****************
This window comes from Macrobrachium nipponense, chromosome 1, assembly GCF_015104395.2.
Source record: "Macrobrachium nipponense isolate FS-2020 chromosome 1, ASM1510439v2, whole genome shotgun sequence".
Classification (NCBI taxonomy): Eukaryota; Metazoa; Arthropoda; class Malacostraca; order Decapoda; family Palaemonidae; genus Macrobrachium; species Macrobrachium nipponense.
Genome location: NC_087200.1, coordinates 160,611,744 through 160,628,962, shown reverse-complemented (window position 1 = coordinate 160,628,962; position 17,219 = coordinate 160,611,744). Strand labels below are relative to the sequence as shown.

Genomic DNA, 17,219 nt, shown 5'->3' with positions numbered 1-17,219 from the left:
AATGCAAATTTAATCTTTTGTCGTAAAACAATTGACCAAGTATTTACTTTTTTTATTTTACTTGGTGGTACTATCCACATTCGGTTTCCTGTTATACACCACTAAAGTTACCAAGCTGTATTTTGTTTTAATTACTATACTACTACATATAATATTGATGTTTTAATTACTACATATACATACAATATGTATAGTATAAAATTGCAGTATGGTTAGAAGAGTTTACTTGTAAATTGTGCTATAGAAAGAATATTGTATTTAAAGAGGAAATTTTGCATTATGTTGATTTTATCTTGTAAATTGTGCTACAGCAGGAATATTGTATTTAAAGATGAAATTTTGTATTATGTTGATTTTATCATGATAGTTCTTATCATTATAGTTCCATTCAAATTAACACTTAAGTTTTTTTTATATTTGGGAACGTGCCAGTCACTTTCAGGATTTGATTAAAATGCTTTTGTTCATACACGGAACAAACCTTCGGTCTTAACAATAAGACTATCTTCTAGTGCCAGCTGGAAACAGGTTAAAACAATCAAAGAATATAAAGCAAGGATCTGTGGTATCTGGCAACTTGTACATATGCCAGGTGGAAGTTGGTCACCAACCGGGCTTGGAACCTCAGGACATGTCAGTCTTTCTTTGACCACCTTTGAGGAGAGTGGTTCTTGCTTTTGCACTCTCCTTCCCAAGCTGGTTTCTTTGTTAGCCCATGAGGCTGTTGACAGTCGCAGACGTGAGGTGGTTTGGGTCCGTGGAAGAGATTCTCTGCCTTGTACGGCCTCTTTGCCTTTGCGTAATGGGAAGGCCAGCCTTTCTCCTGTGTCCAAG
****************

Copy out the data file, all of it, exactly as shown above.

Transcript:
This window comes from Macrobrachium nipponense, chromosome 1, assembly GCF_015104395.2.
Source record: "Macrobrachium nipponense isolate FS-2020 chromosome 1, ASM1510439v2, whole genome shotgun sequence".
Classification (NCBI taxonomy): Eukaryota; Metazoa; Arthropoda; class Malacostraca; order Decapoda; family Palaemonidae; genus Macrobrachium; species Macrobrachium nipponense.
Genome location: NC_087200.1, coordinates 160,611,744 through 160,628,962, shown reverse-complemented (window position 1 = coordinate 160,628,962; position 17,219 = coordinate 160,611,744). Strand labels below are relative to the sequence as shown.

Genomic DNA, 17,219 nt, shown 5'->3' with positions numbered 1-17,219 from the left:
AATGCAAATTTAATCTTTTGTCGTAAAACAATTGACCAAGTATTTACTTTTTTTATTTTACTTGGTGGTACTATCCACATTCGGTTTCCTGTTATACACCACTAAAGTTACCAAGCTGTATTTTGTTTTAATTACTATACTACTACATATAATATTGATGTTTTAATTACTACATATACATACAATATGTATAGTATAAAATTGCAGTATGGTTAGAAGAGTTTACTTGTAAATTGTGCTATAGAAAGAATATTGTATTTAAAGAGGAAATTTTGCATTATGTTGATTTTATCTTGTAAATTGTGCTACAGCAGGAATATTGTATTTAAAGATGAAATTTTGTATTATGTTGATTTTATCATGATAGTTCTTATCATTATAGTTCCATTCAAATTAACACTTAAGTTTTTTTTATATTTGGGAACGTGCCAGTCACTTTCAGGATTTGATTAAAATGCTTTTGTTCATACACGGAACAAACCTTCGGTCTTAACAATAAGACTATCTTCTAGTGCCAGCTGGAAACAGGTTAAAACAATCAAAGAATATAAAGCAAGGATCTGTGGTATCTGGCAACTTGTACATATGCCAGGTGGAAGTTGGTCACCAACCGGGCTTGGAACCTCAGGACATGTCAGTCTTTCTTTGACCACCTTTGAGGAGAGTGGTTCTTGCTTTTGCACTCTCCTTCCCAAGCTGGTTTCTTTGTTAGCCCATGAGGCTGTTGACAGTCGCAGACGTGAGGTGGTTTGGGTCCGTGGAAGAGATTCTCTGCCTTGTACGGCCTCTTTGCCTTTGCGTAATGGGAAGGCCAGCCTTTCTCCTGTGTCCAAG